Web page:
Washington - The possibility that Mars once sustained life has been supported by an analysis of two meteorites that show the Martian water supply was far larger than previously thought, the Carnegie Instution of Science announced on Thursday.

The two meteorites were ejected from Mars 2.5 million years ago, still young by meteorite standards, and the minerals within them contain water levels similar to that of the Earth's mantle.

Analysis of the meteorites suggest that water was incorporated into the surface of Mars when it was created, scientists said, and stored underground when the different elements and minerals within the mantle separated.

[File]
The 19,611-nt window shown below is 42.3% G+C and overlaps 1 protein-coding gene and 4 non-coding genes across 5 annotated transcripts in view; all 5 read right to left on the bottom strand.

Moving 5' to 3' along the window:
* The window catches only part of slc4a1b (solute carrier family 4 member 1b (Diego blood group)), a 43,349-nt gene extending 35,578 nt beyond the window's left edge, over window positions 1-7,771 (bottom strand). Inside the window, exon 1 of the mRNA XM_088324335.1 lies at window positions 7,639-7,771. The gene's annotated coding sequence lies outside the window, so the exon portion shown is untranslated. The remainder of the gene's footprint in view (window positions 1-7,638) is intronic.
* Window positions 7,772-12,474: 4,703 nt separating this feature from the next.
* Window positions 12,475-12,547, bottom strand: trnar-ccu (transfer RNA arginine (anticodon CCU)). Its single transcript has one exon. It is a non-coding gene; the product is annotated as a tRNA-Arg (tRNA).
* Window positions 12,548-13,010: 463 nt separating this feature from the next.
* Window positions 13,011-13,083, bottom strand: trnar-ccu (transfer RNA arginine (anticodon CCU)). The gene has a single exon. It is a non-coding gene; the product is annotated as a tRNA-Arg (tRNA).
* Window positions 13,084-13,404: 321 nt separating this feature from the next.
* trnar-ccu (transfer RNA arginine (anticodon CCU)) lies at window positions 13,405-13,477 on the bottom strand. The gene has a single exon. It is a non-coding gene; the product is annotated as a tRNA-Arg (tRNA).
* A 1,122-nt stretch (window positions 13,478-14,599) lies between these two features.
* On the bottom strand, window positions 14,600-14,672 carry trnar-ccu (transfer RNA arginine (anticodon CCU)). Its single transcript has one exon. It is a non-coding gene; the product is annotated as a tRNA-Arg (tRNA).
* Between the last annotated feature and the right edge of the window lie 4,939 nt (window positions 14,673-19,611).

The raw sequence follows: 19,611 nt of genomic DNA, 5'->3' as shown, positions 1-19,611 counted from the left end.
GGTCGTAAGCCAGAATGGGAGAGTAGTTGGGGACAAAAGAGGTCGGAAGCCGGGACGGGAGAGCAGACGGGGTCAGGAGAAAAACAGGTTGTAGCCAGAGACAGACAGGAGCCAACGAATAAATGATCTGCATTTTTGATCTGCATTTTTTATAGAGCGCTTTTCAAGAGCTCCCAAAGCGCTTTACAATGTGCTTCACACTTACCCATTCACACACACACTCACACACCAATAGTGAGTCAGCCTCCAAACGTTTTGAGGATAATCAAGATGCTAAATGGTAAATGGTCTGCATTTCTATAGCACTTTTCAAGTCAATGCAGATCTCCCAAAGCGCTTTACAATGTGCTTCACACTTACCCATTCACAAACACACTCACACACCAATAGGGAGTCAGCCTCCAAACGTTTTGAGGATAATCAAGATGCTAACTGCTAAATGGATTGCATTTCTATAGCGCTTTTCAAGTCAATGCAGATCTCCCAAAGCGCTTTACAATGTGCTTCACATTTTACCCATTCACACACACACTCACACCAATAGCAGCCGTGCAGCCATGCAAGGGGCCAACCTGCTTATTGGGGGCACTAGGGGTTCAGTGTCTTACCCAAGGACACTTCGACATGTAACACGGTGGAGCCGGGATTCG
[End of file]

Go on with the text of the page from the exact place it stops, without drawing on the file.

“There has been substantial evidence for the presence of liquid water at the Martian surface for some time,” said Erik Hauri of the Carnegie Institution. “So it's been puzzling why previous estimates for the planet's interior have been so dry. This new research makes sense and suggests that volcanoes may have been the primary vehicle for getting water to the surface.” - Sapa-dpa